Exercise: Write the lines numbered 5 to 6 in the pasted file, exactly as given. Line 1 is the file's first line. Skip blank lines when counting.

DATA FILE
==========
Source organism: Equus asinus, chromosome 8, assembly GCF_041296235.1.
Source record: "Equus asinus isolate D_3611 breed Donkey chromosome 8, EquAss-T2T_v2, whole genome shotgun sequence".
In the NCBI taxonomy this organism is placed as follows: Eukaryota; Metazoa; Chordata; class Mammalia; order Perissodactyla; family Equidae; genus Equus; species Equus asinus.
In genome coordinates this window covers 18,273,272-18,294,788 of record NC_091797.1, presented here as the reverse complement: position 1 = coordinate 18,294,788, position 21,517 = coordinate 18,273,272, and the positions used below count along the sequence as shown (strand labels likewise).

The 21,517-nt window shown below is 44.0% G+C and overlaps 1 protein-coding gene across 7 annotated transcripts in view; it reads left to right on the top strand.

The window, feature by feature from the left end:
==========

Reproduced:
The 21,517-nt window shown below is 44.0% G+C and overlaps 1 protein-coding gene across 7 annotated transcripts in view; it reads left to right on the top strand.

The window, feature by feature from the left end: